. 2022 Feb 21. doi: 10.1002/pd.6117. Online ahead of print.
Fetal lung regeneration using stem cell-derived extracellular vesicles: A new frontier for pulmonary hypoplasia secondary to congenital diaphragmatic hernia
- PMID: 35191057
- DOI: 10.1002/pd.6117
The poor outcomes of babies with congenital diaphragmatic hernia (CDH) are directly related to pulmonary hypoplasia, a cosndition characterized by impaired lung development. Although the pathogenesis of pulmonary hypoplasia is not fully elucidated, there is now evidence that CDH patients have missing or dysregulated microRNAs (miRNAs) that regulate lung development. A prenatal therapy that supplements these missing/dysregulated miRNAs could be a strategy to rescue normal lung development. Extracellular vesicles (EVs), also known as exosomes when of small dimensions, are lipid-bound nanoparticles that can transfer their heterogeneous cargo (proteins, lipids, small RNAs) to target cells to induce biological responses. Herein, we review all studies that show evidence for stem cell-derived EVs as a regenerative therapy to rescue normal development in CDH fetal lungs. Particularly, we report studies showing that administration of EVs derived from amniotic fluid stem cells (AFSC-EVs) to models of pulmonary hypoplasia promotes fetal lung growth and maturation via transfer of miRNAs that are known to regulate lung developmental processes. We also describe that stem cell-derived EVs exert effects on vascular remodeling, thus possibly preventing postnatal pulmonary hypertension. Finally, we discuss future perspectives and challenges to translate this promising stem cell EV-based therapy to clinical practice. This article is protected by copyright. All rights reserved.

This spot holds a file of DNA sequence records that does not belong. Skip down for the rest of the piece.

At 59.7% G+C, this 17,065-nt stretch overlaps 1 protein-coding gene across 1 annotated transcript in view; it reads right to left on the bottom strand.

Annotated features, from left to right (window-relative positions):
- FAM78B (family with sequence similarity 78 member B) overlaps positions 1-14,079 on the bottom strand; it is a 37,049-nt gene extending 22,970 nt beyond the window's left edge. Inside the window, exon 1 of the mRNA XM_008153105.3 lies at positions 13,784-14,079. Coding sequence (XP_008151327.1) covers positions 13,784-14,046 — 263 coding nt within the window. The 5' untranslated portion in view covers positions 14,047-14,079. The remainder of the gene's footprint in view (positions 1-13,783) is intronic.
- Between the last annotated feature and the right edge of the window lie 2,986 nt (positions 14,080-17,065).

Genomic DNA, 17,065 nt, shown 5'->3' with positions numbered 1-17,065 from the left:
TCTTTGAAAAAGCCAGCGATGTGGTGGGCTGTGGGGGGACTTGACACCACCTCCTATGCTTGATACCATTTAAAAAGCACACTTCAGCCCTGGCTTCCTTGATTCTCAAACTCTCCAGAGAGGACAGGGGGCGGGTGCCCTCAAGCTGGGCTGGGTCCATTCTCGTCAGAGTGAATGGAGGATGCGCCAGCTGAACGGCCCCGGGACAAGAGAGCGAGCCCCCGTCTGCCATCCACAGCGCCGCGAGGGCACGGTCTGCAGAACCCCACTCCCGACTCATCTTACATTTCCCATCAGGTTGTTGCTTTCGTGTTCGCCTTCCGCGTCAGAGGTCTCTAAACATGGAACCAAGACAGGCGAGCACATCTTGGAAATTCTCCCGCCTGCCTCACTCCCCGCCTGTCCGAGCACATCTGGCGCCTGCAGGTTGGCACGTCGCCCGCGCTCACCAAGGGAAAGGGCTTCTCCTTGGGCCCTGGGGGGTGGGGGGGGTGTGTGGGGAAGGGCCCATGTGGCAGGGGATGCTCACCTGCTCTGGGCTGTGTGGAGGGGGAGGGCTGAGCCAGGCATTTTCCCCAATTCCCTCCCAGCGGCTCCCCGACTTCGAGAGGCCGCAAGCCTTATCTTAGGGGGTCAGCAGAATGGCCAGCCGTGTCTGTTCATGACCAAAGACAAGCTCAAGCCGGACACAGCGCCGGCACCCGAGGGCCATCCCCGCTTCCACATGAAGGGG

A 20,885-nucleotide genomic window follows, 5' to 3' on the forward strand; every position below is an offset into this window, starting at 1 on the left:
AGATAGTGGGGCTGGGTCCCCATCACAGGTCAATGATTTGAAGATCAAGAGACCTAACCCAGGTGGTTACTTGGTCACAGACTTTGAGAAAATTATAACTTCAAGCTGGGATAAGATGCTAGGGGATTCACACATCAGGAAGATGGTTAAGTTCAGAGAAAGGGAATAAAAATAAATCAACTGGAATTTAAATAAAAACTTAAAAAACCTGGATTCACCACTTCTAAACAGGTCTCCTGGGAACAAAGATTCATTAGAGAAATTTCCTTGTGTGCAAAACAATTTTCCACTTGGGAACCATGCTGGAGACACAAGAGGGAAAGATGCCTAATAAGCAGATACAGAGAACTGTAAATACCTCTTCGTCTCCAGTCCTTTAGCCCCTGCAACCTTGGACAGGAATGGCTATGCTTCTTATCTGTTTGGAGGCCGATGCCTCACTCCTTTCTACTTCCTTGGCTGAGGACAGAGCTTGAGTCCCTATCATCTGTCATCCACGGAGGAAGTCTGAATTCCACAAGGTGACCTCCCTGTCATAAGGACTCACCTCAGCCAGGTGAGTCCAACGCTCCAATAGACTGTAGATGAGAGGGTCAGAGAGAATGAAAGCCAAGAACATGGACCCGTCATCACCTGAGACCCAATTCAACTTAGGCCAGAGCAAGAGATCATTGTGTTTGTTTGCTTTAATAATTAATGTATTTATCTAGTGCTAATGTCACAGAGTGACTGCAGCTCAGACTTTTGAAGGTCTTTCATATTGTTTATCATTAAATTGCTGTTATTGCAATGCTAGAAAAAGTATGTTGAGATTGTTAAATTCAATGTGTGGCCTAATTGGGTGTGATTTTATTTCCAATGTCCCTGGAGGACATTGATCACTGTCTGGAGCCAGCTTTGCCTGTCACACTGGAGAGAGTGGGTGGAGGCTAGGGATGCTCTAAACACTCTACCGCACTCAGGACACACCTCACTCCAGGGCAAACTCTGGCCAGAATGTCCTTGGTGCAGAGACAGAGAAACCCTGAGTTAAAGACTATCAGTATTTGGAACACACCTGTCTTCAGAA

This article is protected by copyright. All rights reserved.